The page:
She tried to trade in her pom-poms for suicide bombs.

Former Mississippi State chemistry major Jaelyn Young – who had been a high school cheerleader, honor student and homecoming maid – pleaded guilty in federal court Tuesday to one count of conspiring to provide material support to ISIS. She’ll be sentenced at a later date.

The Vicksburg beauty turned her back on her teenage pageantry after she converted to Islam in March 2015, when she began wearing a burqa and distancing herself from non-Muslim friends. Prosecutors said she “began to express hatred for the U.S. government” and expressed “support for the implementation of Shariah law in the United States.”

Young, whose father is a police officer and Navy veteran, sought to travel to Syria with her fiancé, Muhammad Dakhlalla, in order to become a medic for a terrorist group infamous for its cruel treatment of women and non-members. Dakhlalla pleaded guilty to a similar charge on March 11 and is also awaiting sentencing.

But far from a case of a love-stricken young girl following her beau to a Middle Eastern fantasy, Young agrees with prosecutors who say she was the primary driver of the intended move to Syria and continually prodded Dakhlalla to speed up their passport approval so they could leave.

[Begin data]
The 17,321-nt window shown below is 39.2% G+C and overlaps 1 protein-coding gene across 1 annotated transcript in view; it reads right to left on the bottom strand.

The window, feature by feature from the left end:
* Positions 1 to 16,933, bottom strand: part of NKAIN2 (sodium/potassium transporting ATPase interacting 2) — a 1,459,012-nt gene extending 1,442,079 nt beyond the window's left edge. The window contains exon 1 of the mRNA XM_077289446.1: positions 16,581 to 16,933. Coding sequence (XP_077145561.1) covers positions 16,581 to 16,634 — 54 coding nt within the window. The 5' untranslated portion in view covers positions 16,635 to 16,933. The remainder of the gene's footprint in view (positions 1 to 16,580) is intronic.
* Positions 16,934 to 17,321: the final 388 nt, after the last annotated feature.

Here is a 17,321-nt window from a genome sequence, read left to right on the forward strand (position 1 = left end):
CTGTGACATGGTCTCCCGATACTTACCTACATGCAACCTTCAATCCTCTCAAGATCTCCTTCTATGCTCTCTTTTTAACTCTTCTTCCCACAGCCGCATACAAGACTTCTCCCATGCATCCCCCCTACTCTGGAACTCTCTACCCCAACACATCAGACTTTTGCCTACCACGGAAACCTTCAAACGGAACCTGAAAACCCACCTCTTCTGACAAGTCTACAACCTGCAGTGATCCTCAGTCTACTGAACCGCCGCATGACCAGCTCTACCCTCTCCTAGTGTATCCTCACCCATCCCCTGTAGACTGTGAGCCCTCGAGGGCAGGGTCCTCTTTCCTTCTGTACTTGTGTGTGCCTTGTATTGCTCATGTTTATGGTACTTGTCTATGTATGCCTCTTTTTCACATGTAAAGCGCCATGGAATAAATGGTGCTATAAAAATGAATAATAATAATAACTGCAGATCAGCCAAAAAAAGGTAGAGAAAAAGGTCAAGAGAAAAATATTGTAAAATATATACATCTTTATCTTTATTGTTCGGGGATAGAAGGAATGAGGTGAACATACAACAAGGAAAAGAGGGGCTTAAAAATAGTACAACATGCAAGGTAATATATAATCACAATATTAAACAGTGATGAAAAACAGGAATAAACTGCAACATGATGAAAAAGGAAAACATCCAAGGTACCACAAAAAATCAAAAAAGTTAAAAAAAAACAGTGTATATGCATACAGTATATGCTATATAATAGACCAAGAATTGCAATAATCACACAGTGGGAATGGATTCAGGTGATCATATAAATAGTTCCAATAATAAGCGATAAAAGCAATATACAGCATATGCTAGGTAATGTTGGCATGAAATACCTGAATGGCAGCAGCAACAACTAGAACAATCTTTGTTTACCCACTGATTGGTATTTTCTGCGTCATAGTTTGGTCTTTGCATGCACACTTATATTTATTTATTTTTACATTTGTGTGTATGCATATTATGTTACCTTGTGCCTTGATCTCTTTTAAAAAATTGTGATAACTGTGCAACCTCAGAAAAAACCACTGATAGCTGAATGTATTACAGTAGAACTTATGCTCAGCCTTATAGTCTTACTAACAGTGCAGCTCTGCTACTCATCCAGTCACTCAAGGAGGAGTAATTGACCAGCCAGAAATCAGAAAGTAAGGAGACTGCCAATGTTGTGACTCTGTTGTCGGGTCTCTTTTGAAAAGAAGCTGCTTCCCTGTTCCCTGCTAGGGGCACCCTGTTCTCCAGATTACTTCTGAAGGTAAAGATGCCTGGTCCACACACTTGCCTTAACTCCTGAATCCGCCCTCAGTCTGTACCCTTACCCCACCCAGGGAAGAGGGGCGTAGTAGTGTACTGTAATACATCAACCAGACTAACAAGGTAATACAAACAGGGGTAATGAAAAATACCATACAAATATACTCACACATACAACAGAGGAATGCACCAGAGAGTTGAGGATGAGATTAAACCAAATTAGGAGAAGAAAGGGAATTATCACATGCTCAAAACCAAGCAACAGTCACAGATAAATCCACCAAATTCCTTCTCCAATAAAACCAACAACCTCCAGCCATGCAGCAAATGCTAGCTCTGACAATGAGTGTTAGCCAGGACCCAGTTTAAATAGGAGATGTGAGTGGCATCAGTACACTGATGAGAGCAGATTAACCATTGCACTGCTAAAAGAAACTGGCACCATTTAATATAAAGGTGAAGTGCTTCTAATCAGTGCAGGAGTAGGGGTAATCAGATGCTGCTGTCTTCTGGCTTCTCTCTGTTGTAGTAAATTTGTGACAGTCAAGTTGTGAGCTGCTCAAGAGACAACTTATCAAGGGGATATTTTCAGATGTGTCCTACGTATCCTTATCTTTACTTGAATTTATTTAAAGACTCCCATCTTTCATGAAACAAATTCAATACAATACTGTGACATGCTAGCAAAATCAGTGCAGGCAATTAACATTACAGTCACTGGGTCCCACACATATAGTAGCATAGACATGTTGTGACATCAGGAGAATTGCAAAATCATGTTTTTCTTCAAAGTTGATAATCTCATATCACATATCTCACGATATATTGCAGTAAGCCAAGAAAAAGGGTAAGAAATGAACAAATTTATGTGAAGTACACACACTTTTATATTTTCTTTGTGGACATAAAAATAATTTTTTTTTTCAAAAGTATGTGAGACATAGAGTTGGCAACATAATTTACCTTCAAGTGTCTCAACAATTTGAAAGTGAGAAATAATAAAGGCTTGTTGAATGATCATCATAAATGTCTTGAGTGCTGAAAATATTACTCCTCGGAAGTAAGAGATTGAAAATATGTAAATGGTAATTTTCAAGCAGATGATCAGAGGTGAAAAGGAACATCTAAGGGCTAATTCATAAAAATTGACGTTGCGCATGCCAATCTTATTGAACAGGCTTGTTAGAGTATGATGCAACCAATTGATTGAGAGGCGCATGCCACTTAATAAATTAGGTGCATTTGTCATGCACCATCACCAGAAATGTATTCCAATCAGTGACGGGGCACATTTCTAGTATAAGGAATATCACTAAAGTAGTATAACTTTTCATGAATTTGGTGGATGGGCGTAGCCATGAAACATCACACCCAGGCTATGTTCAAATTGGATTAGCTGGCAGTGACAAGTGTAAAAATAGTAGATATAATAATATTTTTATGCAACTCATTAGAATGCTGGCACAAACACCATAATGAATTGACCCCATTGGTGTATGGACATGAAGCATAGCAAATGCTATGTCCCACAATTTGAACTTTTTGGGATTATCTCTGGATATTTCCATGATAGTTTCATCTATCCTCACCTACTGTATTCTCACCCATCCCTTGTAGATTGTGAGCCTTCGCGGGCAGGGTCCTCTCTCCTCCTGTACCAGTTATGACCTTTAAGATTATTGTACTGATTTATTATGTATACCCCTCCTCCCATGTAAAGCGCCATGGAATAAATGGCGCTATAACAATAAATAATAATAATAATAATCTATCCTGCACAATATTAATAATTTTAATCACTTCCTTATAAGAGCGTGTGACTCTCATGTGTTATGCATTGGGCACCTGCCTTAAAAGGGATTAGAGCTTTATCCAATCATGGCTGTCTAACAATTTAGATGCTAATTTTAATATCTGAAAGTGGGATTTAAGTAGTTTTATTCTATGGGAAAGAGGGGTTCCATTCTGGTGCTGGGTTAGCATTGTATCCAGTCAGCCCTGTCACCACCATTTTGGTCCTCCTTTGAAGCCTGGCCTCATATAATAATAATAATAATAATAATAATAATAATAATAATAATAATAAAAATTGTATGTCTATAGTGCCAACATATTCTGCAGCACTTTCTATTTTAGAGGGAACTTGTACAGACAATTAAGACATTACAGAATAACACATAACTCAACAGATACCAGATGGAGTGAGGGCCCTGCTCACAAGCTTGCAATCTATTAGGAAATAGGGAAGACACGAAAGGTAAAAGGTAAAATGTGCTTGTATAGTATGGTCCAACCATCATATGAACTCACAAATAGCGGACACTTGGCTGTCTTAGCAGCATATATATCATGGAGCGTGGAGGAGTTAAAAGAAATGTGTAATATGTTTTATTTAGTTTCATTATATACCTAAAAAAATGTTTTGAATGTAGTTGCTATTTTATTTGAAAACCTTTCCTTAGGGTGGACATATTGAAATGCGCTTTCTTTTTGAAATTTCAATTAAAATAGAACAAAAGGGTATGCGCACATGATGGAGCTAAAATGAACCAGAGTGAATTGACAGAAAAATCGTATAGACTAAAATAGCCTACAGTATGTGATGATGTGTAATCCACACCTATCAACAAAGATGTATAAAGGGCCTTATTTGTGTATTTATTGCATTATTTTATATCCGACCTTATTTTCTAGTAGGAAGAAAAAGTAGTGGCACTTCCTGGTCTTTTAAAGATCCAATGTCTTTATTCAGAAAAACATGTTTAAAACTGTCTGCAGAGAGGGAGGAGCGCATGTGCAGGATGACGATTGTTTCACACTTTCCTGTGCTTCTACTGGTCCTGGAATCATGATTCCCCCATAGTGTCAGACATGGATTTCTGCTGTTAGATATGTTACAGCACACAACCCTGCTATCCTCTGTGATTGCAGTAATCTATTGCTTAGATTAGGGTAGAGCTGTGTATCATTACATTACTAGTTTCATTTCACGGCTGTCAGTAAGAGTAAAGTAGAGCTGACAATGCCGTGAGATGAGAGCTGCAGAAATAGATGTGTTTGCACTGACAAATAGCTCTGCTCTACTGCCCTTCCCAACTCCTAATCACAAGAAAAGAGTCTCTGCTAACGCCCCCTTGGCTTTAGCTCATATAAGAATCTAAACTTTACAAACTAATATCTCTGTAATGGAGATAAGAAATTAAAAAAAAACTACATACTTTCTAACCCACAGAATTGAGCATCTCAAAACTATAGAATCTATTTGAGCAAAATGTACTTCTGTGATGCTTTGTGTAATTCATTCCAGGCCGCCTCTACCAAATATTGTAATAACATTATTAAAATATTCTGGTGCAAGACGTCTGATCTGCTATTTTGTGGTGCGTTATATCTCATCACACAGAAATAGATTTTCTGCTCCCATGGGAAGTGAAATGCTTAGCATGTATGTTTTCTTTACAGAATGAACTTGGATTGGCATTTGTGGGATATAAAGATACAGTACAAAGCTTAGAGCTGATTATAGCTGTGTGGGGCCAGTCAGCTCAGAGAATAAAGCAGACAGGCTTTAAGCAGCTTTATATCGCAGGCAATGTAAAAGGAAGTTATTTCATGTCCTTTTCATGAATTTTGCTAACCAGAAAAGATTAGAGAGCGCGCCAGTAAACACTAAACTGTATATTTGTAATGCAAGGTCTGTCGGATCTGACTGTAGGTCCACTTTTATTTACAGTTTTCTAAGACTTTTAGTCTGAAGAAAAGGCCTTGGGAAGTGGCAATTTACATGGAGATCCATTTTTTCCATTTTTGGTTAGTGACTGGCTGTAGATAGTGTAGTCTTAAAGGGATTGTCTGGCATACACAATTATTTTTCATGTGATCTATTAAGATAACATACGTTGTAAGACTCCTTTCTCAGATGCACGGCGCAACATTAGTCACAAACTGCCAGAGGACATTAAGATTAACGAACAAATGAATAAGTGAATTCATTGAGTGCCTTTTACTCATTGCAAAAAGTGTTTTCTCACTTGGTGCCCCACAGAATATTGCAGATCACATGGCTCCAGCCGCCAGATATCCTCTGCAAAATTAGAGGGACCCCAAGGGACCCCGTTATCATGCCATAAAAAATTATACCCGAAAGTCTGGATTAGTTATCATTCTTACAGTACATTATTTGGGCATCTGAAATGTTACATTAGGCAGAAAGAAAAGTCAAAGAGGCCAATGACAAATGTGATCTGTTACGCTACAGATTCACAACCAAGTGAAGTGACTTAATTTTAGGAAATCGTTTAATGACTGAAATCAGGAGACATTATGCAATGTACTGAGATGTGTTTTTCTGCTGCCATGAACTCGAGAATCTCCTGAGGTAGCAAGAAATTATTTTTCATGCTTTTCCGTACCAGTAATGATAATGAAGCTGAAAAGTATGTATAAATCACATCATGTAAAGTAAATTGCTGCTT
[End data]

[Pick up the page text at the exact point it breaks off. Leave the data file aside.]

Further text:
“I found the contacts, made arrangements, planned the departure,” prosecutors said she wrote to her family in a “farewell letter” last August. “I am guilty of what you soon will find out.”

The couple was arrested Aug. 8 before boarding a flight from Columbus, Miss., with tickets for Istanbul that Young had purchased using her mom’s credit card without permission.

Authorities began tracking Young and Dakhlalla in May when the couple contacted undercover federal agents for help traveling to Syria.

Aside from her own admissions and actions, prosecutors cited prior online statements from Young expressing support for ISIS and ISIS-inspired terror attacks. Prosecutors said Young approvingly cited a video of a man accused of being gay being thrown off a roof to his death by militants. She also expressed joy at the shooting of five members of the military in Chattanooga, Tenn., by an Islamic militant in July.

“What makes me feel better after watching the news is that an akhi carried out an attack against US marines in TN! Alhamdulillah, the numbers of supports are growing…” she’s said to have written.

In her “goodbye” letter, she told her family not to look for her.

“Do not alert the authorities,” Young wrote. “I will contact you soon. I am safe. Don’t look for me because you won’t be able to retrieve me if you tried. I am leaving to become a medic.”

The Associated Press contributed to this report.